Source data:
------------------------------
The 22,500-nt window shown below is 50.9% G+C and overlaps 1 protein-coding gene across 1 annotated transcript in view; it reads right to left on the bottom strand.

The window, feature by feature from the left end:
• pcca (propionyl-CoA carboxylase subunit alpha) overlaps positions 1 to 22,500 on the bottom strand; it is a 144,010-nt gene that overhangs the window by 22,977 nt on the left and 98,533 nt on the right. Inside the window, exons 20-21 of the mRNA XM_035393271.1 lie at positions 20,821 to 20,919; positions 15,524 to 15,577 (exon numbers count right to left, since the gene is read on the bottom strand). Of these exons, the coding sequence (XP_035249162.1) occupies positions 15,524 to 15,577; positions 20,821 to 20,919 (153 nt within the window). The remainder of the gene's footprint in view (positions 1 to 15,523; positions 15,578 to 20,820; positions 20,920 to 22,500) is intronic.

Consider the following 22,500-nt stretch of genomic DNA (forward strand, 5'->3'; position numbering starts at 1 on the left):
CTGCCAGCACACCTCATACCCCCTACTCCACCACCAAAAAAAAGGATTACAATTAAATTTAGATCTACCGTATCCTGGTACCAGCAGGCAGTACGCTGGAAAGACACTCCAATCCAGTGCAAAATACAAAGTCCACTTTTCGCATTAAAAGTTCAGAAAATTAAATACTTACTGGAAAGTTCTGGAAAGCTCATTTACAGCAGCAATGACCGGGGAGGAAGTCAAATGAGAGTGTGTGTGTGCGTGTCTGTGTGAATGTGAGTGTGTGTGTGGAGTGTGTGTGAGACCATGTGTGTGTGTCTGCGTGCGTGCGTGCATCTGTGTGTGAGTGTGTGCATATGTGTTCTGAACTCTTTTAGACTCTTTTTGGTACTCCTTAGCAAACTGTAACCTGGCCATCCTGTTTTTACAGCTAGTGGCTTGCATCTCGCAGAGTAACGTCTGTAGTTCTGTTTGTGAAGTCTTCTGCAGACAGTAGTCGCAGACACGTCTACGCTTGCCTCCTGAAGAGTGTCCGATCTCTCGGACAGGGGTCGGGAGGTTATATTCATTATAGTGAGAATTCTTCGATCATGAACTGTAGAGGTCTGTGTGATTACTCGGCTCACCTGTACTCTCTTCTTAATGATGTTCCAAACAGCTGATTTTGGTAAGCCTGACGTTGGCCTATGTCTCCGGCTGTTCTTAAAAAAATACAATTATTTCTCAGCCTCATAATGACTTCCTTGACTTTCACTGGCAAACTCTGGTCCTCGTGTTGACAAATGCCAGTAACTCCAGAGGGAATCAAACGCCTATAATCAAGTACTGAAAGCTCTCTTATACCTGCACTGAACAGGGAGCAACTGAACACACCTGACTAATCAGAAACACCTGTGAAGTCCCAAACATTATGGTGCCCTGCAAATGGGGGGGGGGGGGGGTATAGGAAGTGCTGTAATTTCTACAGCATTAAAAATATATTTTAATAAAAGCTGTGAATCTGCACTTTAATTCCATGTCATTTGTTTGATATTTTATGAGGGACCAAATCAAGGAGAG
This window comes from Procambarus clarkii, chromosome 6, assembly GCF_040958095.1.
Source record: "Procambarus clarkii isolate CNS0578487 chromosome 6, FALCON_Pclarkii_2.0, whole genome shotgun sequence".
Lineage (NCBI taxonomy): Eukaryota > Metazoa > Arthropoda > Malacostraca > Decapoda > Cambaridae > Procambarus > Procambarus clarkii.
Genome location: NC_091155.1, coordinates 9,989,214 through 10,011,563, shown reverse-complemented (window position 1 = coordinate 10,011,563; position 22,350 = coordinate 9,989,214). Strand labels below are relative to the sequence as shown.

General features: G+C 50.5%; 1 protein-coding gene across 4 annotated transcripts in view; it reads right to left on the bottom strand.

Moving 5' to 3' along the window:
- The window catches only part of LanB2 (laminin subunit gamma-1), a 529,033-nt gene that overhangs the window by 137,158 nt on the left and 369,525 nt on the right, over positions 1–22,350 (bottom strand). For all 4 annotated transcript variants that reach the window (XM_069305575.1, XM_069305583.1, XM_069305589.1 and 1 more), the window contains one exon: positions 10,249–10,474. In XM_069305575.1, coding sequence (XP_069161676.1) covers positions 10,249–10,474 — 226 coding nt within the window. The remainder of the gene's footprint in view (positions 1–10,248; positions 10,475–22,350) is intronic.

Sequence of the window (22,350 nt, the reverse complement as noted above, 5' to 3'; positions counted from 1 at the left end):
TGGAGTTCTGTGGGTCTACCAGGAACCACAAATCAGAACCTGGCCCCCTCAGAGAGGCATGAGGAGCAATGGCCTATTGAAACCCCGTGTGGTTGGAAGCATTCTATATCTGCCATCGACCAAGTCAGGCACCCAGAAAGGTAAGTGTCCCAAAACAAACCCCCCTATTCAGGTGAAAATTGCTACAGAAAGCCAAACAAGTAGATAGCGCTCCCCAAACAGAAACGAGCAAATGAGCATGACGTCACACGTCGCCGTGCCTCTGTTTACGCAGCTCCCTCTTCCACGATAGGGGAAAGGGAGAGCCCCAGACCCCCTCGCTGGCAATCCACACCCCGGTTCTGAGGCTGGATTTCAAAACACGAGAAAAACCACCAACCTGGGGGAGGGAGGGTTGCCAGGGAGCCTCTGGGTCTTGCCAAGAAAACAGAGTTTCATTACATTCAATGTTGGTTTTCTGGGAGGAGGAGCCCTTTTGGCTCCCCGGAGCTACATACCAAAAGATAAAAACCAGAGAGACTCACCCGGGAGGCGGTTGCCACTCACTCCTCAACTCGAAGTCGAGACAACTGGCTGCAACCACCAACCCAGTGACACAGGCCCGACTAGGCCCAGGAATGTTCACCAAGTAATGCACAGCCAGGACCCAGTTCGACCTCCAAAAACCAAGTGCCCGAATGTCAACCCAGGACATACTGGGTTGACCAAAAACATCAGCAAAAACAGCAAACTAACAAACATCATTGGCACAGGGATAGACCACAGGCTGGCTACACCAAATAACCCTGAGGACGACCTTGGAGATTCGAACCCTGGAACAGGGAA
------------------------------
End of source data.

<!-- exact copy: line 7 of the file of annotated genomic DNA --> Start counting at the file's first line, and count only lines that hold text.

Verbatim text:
Source record: "Procambarus clarkii isolate CNS0578487 chromosome 6, FALCON_Pclarkii_2.0, whole genome shotgun sequence".